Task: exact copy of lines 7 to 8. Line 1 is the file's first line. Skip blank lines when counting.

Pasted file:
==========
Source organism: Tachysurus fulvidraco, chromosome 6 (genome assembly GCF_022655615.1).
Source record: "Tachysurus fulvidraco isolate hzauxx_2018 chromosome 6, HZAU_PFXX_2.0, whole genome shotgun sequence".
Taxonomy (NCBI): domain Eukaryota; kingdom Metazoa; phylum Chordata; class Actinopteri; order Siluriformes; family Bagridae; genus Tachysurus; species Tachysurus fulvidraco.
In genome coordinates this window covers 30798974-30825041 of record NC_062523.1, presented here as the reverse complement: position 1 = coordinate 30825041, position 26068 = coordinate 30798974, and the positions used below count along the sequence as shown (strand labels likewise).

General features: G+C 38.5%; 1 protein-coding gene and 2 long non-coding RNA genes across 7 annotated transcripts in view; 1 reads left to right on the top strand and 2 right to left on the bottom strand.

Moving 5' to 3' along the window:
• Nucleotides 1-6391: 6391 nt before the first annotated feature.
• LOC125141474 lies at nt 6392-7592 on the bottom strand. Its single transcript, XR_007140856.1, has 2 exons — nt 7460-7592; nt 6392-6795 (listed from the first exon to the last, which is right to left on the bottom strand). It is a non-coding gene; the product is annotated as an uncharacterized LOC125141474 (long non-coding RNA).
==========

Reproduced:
• Nucleotides 1-6391: 6391 nt before the first annotated feature.
• LOC125141474 lies at nt 6392-7592 on the bottom strand. Its single transcript, XR_007140856.1, has 2 exons — nt 7460-7592; nt 6392-6795 (listed from the first exon to the last, which is right to left on the bottom strand). It is a non-coding gene; the product is annotated as an uncharacterized LOC125141474 (long non-coding RNA).